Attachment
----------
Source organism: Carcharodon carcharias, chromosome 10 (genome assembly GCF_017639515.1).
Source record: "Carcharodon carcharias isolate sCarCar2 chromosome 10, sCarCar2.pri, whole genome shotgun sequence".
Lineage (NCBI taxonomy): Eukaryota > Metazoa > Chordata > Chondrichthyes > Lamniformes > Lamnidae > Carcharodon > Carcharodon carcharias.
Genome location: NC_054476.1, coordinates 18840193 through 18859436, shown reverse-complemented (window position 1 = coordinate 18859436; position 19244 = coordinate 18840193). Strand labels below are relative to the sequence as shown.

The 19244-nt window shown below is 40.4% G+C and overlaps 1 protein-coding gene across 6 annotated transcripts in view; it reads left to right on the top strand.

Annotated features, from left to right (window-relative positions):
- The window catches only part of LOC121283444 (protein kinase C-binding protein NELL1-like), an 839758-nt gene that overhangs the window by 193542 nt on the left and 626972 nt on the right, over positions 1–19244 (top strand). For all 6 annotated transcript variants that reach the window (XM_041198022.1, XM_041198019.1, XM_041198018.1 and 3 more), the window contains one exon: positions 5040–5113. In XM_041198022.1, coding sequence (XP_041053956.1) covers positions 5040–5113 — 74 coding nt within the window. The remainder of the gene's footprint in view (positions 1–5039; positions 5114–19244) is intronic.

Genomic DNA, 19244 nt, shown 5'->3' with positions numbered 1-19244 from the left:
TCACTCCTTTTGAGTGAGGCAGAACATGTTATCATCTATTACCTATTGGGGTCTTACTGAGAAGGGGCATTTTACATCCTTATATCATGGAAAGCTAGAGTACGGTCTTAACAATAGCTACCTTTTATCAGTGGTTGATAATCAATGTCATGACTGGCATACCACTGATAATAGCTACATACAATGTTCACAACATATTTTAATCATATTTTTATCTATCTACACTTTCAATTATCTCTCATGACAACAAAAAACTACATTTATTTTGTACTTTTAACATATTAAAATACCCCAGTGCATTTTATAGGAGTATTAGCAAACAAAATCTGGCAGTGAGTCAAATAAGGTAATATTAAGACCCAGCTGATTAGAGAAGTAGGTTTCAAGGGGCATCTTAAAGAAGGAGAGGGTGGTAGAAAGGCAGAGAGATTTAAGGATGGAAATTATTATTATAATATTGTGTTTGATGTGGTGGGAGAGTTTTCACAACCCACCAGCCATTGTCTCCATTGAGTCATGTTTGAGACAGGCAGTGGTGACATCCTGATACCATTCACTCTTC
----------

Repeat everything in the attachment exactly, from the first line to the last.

Source organism: Carcharodon carcharias, chromosome 10 (genome assembly GCF_017639515.1).
Source record: "Carcharodon carcharias isolate sCarCar2 chromosome 10, sCarCar2.pri, whole genome shotgun sequence".
Lineage (NCBI taxonomy): Eukaryota > Metazoa > Chordata > Chondrichthyes > Lamniformes > Lamnidae > Carcharodon > Carcharodon carcharias.
Genome location: NC_054476.1, coordinates 18840193 through 18859436, shown reverse-complemented (window position 1 = coordinate 18859436; position 19244 = coordinate 18840193). Strand labels below are relative to the sequence as shown.

The 19244-nt window shown below is 40.4% G+C and overlaps 1 protein-coding gene across 6 annotated transcripts in view; it reads left to right on the top strand.

Annotated features, from left to right (window-relative positions):
- The window catches only part of LOC121283444 (protein kinase C-binding protein NELL1-like), an 839758-nt gene that overhangs the window by 193542 nt on the left and 626972 nt on the right, over positions 1–19244 (top strand). For all 6 annotated transcript variants that reach the window (XM_041198022.1, XM_041198019.1, XM_041198018.1 and 3 more), the window contains one exon: positions 5040–5113. In XM_041198022.1, coding sequence (XP_041053956.1) covers positions 5040–5113 — 74 coding nt within the window. The remainder of the gene's footprint in view (positions 1–5039; positions 5114–19244) is intronic.

Genomic DNA, 19244 nt, shown 5'->3' with positions numbered 1-19244 from the left:
TCACTCCTTTTGAGTGAGGCAGAACATGTTATCATCTATTACCTATTGGGGTCTTACTGAGAAGGGGCATTTTACATCCTTATATCATGGAAAGCTAGAGTACGGTCTTAACAATAGCTACCTTTTATCAGTGGTTGATAATCAATGTCATGACTGGCATACCACTGATAATAGCTACATACAATGTTCACAACATATTTTAATCATATTTTTATCTATCTACACTTTCAATTATCTCTCATGACAACAAAAAACTACATTTATTTTGTACTTTTAACATATTAAAATACCCCAGTGCATTTTATAGGAGTATTAGCAAACAAAATCTGGCAGTGAGTCAAATAAGGTAATATTAAGACCCAGCTGATTAGAGAAGTAGGTTTCAAGGGGCATCTTAAAGAAGGAGAGGGTGGTAGAAAGGCAGAGAGATTTAAGGATGGAAATTATTATTATAATATTGTGTTTGATGTGGTGGGAGAGTTTTCACAACCCACCAGCCATTGTCTCCATTGAGTCATGTTTGAGACAGGCAGTGGTGACATCCTGATACCATTCACTCTTC